Congress pushes to protect funding for major waterways
Both the House and Senate approved a bill that would allocate nearly $448 million for EPA programs to protect regional bodies of water. The bill challenges President Trump's efforts to cut or eliminate federal funding for water restoration.
Traverse City, Mich.—President Trump has gotten nowhere in his push to kill federal support for cleaning up some of the nation's most prized waterways, as the United States House and Senate decided Thursday to keep funding at current levels – and in some cases, boost it.
A $1.3 trillion spending package that made its way through Congress includes nearly $448 million for Environmental Protection Agency programs benefiting regional waters degraded by pollution, overdevelopment, and exotic species invasions. That's an increase from $436 million in this year's budget.
By far the biggest recipient is the Great Lakes Restoration Initiative, which again would get $300 million. It has averaged roughly that amount annually since it was established in 2010 to accelerate removal of toxins in river sediments, fight invaders such as Asian carp, and prevent runoff that causes algae blooms.
Mr. Trump called for eliminating its funding last year and cutting it by 90 percent this year, only to be rebuffed as lawmakers from both parties jumped to its defense. They also spared nearly a dozen similar programs benefiting Chesapeake Bay, the Gulf of Mexico, Puget Sound, San Francisco Bay, and other iconic waters, which the president's budget had recommended killing or cutting to the bone.
The spending bill cleared the House on Thursday and the Senate early Friday morning.
The programs' likely survival illustrates yet again that even in a highly polarized Congress, partisanship often stops at the water's edge.
"There's an understanding that we're all connected from sea to shining sea," said Caitlin Sweeney, director of a public-private partnership called the San Francisco Estuary Project that rebuilds wildlife habitat and works on a variety of pollution issues.
Trump's administration argues that such programs are "primarily local efforts" for which state and local governments should pay. Their supporters counter that federal funding is essential and often prompts matching contributions from other sources.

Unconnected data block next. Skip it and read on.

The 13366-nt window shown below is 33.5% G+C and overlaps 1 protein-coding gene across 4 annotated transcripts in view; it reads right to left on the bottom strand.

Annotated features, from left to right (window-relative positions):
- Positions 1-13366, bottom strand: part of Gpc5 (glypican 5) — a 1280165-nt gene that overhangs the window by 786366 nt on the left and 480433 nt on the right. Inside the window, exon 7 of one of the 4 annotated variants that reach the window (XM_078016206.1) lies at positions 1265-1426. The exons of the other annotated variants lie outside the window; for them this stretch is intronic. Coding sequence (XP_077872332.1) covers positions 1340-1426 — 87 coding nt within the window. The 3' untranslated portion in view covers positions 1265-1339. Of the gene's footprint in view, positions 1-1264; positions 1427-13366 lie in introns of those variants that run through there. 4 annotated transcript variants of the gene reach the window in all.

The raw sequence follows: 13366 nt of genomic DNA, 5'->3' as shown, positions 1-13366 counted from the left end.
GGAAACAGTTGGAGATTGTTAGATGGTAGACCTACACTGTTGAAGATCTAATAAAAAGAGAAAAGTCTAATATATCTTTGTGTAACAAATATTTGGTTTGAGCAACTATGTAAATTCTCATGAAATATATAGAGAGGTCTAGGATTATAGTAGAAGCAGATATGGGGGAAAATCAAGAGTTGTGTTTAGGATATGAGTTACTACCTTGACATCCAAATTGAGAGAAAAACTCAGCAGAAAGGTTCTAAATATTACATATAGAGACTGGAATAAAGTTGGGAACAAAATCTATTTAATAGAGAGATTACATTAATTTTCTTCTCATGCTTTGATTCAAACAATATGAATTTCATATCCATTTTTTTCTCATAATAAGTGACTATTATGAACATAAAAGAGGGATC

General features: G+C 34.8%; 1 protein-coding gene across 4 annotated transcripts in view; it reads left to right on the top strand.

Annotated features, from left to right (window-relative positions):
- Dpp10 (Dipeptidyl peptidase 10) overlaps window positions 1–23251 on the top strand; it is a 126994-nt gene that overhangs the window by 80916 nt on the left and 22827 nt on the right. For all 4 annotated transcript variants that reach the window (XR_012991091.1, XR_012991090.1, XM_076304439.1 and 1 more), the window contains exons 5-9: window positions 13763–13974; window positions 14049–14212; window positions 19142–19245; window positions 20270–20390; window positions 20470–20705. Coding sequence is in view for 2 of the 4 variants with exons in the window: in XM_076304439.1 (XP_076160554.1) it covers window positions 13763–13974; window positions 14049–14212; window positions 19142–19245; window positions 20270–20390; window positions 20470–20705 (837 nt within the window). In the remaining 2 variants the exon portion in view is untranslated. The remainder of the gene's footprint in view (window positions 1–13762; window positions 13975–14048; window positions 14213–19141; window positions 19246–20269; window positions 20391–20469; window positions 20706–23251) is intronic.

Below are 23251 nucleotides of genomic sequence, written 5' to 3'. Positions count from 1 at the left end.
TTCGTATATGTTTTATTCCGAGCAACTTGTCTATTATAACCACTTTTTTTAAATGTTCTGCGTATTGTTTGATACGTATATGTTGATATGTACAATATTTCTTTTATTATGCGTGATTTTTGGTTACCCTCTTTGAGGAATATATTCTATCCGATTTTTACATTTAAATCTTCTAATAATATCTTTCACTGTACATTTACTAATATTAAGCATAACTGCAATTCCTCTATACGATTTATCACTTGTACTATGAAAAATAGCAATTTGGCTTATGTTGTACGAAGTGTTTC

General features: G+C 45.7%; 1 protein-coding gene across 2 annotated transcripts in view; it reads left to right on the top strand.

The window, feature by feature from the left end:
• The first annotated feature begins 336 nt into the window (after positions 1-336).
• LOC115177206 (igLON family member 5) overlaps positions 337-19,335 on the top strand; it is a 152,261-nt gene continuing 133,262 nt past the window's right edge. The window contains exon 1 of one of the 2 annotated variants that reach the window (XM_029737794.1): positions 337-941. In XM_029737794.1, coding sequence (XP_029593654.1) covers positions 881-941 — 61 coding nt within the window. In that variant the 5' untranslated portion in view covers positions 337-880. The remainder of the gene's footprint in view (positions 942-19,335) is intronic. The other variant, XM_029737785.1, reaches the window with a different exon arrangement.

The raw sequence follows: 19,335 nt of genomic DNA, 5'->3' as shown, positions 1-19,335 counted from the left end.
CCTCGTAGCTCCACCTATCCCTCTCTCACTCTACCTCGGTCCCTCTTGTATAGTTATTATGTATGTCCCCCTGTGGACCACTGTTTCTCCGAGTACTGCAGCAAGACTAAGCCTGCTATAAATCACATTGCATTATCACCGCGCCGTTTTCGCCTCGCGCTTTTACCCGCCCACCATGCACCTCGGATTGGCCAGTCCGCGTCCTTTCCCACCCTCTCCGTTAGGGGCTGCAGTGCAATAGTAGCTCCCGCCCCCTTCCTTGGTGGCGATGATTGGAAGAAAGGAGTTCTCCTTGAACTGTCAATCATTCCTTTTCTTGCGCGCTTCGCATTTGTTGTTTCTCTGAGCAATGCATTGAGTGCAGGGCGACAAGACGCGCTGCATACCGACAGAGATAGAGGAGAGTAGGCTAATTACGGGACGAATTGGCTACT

"You simply are not going to make the restorations, improvements, and protections that are needed unless you have that federal investment," said Todd Ambs, director of the Healing Our Waters-Great Lakes Coalition, which represents more than 140 organizations in eight states, from New York to Minnesota.
The Great Lakes initiative, which has funded more than 3,500 projects, is popular with voters who appreciate clean beaches, good fishing, and other benefits, Mr. Ambs said.
"Every member of Congress from the region can point to a few projects in their district that have brought tangible improvements to the environment and, in most cases, the economy," he said. "That's not lost on any of them."
Aside from the Great Lakes, those staying at their current levels would include Chesapeake Bay, San Francisco Bay, Puget Sound, South Florida, Lake Pontchartrain in Louisiana, and estuaries in southern New England.
"The Bay is making progress and our legislators know how important it is to keep doing what works, especially when it is grounded in science," said William C. Baker, president of the Chesapeake Bay Foundation. The bay's program will get $73 million.
Programs benefiting the Gulf of Mexico, New York's Long Island Sound, and Lake Champlain in New York and Vermont would get funding increases under the bill. The Gulf's total would jump from $8.5 million to $12.5 million.
"It's a pretty good signal when the Congress says, 'We'll see you one and raise you one,' " said Steve Cochran, who deals with Gulf of Mexico protection for the Environmental Defense Fund.
This story was reported by The Associated Press.